Death came with night's falling
Upon a silver moonray struck
Through a thicket of darkening clouds
Where yonder I beheld some great storm
And upon that white ladder there lowered
To the waves of the sea
Like a raven's feather mislayed by winds,
That by which all destinies are eclipsed,
The hours of all men preordained—
Azrael, winged with one hundred eyes
That spread to darkening
Black as the measure of all human sin
By which the nightmares of children are kindled.
I saw him this last night, this final hour
Upon the vast and stormy sea
Where all souls culminate before their reckoning,
Taken upon that silver light to climb
Beside the Black Angel
Toward the gates of death.
SON OF THE SEA
Is it worth remembering what I came here to find?
Something in me which long has died
With none to mourn it but the slowly drifting waves
That quietly say their prayers.
And the hours in their dull passing.
They lament alone and empty
For I did not know them, those hours.
I thought I could know the sea
But to know her is to drown
And always at sunset as she glistens
Like a woman made of silver and gold
Before the watchless night.
THE BREAD OF DEATH
What is this thing we have swallowed?
After much gnashing of teeth, after much obscenity
After much blood's been let.
This is a thing that we have bitten impatiently
So that the truth was scorched straight off our tongues.
This is a thing which some ate cold and were ignored,
Which many ate last and were forgotten.
Has the taste left our mouths? Have we a sweet tooth?
Now we shove our fingers down our throats
To make the bile boil bloody
So as to retch fresh fodder into the trough.
Our bellies groan rotten, our craven eyes stare wild!
Satan whips our fatty hides and we go hurtling.
And I hear the mad ones squeal from the front ranks
As they lead the charge down the steep place:
Let us all turn into pigs and eat!
Blessed are they which hunger and thirst for righteousness,
for they shall be filled.
THE BEAST IS ANCIENT
I saw Him first in a vision which was preserved
In some cavernous subterranean beneath the upper ground,
Where through fiery columns which men had made with their natures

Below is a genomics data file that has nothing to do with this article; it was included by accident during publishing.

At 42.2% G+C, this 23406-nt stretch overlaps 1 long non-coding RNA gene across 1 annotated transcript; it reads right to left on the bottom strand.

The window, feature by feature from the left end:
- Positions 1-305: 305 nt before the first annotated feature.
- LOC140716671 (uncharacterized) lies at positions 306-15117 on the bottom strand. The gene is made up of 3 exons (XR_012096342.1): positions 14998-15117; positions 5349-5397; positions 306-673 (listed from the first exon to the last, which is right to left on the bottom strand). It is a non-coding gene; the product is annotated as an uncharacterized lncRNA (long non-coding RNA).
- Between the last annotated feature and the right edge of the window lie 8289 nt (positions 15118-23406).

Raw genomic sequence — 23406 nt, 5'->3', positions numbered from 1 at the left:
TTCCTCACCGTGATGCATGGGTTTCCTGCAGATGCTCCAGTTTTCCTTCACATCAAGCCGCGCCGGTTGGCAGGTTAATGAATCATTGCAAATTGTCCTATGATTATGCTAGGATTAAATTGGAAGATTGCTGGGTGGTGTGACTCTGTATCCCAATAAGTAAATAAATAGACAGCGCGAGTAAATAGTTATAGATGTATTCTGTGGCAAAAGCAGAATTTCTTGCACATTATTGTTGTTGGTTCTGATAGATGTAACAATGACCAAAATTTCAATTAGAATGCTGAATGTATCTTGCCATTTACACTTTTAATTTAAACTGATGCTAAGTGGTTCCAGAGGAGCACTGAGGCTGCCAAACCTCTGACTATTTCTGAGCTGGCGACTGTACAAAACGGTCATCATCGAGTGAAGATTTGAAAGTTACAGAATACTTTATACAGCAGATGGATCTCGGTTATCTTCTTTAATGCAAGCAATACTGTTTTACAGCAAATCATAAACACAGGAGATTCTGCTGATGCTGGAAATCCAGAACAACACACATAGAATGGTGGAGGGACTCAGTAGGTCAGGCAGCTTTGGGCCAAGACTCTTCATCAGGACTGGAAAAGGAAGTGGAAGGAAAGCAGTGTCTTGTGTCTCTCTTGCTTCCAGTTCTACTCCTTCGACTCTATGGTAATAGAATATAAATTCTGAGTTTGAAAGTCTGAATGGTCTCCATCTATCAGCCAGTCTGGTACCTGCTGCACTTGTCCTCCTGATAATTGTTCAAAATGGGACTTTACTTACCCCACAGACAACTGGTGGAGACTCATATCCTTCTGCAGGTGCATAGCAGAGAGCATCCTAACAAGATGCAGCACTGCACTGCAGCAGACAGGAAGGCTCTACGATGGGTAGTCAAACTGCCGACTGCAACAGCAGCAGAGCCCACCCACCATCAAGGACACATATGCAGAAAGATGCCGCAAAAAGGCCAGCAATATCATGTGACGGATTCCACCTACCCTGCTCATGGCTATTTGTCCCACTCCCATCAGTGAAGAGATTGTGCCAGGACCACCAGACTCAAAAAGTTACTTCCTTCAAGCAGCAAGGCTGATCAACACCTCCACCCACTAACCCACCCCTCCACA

I saw Him sitting.
The lesser devils at His command bid me to fornicate
And to commit acts upon the souls who languished there
Whose tormented faces circumscribed the limits of His dominion.
What was that trimorphous face I saw? What words can describe it?
A face which immortality had engraved
For nothing reached his eyes but boredom born of insatiable hatred.
His ears were mute to all beside the sound of human suffering,
And knew no music nor laughter nor the gentle songs of birds.
His scarred flesh bore the mark of His number
His teeth were whetted on the bones of genocide
His fingers scuttered like ten lizards in tandem around His phallus
Which he used to seed the world with violence.
No one word was voiced from that gaping mouth
But multitudinous hexes from His hundred babbling tongues.
And also there He uttered numbers
And by that black art which is mathematics
He spontaneously manifested thing upon thing upon thing
Until all men were swallowed up in them
And each held no meaning beside the accumulation of their numbers.
He planted abstraction in the minds of men who lust for wisdom
As he placed fire in the hands of men who hunger for power.
When I gazed down into the lower depths
I saw the colossal anthill of men.
They were His slaves, and his slaves were slaves also unto themselves
Through vice and secrets and fetish, and all other things that are of darkness
And thus are of Him.
I can tell thee that no light shone there
But that my visions were formed of the shadows of shadows.
I can tell thee too that God was absent there
And thus love was absent also,
And that everything man holds dear to his heart
Was trampled under foot before my aching sight
By hordes of blind and deaf souls that had been transmuted into dogs
Yanked along by chains and leashes—as the pets of devils.
When I awoke it was spring
And the southerly wind was fanning the soft green grass
Where the cows were dozing like cherubs in their cots
Where streams of beautiful sunlight were falling from the blessed blue sky
As if to intimate paradise upon the earth
Whispering to all men that the truth is here whosoever should heed it.
And so from that bleakest vision I emerged in wonderment
At how a man could imagine such a thing—
That the sun may not shine tomorrow.
THE BRIDGE OF GOLD
There is a bridge of gold shimmering across the sea
Which no man may walk upon, for men are faithless
And to them all truth is illusion, all beauty a suffering.
But what a grace it is to watch the waters dance,
To watch the white doves dive and sail,
To see the dusk bloom red like a lover's kiss upon the earth,
And to behold in a tender hour
How the golden bridge burns like a million lanterns,
Like a thousand perishing souls upon a hundred homebound ships
Voyaging, sinking unto the eternal West,
Where only Christ might lay his bare feet upon Her
On the day of Judgement when the Beast will rise
And by the tongues of false prophets
Will etch his mark on the breasts of nations.
But the righteous will be received upon that bridge,
Hand in hand with that same light and that same truth,
Rejoicing in warmth and love
Over the bridge of gold.
THE TRUTH’S NOCTURNE
It was her who first shone
Through that cheerless night
With silver gaze and mystery’s ring.
In the sea, in the deep bosom of her waves,
Where she first whispered;
Where, upon a thousand ridges
Shimmered sapphire’s gloom.
And what a beauty she was—
Enough to go mad.
Over her sea and her secret wisdoms
All my stones were skipped
Until I’d none besides my weary form.